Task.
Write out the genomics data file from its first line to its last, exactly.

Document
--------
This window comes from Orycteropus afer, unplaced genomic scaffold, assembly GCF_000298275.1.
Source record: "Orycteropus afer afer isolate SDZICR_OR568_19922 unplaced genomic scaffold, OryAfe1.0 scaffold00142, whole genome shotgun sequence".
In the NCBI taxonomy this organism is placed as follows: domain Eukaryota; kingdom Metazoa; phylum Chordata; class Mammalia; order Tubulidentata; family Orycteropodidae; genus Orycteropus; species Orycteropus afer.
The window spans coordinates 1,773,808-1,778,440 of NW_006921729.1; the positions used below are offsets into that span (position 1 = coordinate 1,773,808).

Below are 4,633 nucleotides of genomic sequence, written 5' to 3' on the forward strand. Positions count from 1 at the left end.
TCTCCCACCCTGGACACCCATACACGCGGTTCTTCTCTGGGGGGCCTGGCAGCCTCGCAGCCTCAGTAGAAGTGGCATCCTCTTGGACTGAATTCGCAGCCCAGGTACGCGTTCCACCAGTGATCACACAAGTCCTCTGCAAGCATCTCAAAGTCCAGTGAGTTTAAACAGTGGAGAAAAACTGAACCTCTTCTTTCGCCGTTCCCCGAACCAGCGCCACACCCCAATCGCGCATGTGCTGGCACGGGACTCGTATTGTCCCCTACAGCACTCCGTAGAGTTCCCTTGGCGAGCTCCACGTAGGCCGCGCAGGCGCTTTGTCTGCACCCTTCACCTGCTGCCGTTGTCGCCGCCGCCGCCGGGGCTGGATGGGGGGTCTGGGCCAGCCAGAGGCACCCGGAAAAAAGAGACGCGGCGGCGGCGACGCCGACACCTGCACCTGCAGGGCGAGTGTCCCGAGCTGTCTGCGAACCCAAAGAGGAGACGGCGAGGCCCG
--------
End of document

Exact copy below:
This window comes from Orycteropus afer, unplaced genomic scaffold, assembly GCF_000298275.1.
Source record: "Orycteropus afer afer isolate SDZICR_OR568_19922 unplaced genomic scaffold, OryAfe1.0 scaffold00142, whole genome shotgun sequence".
In the NCBI taxonomy this organism is placed as follows: domain Eukaryota; kingdom Metazoa; phylum Chordata; class Mammalia; order Tubulidentata; family Orycteropodidae; genus Orycteropus; species Orycteropus afer.
The window spans coordinates 1,773,808-1,778,440 of NW_006921729.1; the positions used below are offsets into that span (position 1 = coordinate 1,773,808).

Below are 4,633 nucleotides of genomic sequence, written 5' to 3' on the forward strand. Positions count from 1 at the left end.
TCTCCCACCCTGGACACCCATACACGCGGTTCTTCTCTGGGGGGCCTGGCAGCCTCGCAGCCTCAGTAGAAGTGGCATCCTCTTGGACTGAATTCGCAGCCCAGGTACGCGTTCCACCAGTGATCACACAAGTCCTCTGCAAGCATCTCAAAGTCCAGTGAGTTTAAACAGTGGAGAAAAACTGAACCTCTTCTTTCGCCGTTCCCCGAACCAGCGCCACACCCCAATCGCGCATGTGCTGGCACGGGACTCGTATTGTCCCCTACAGCACTCCGTAGAGTTCCCTTGGCGAGCTCCACGTAGGCCGCGCAGGCGCTTTGTCTGCACCCTTCACCTGCTGCCGTTGTCGCCGCCGCCGCCGGGGCTGGATGGGGGGTCTGGGCCAGCCAGAGGCACCCGGAAAAAAGAGACGCGGCGGCGGCGACGCCGACACCTGCACCTGCAGGGCGAGTGTCCCGAGCTGTCTGCGAACCCAAAGAGGAGACGGCGAGGCCCG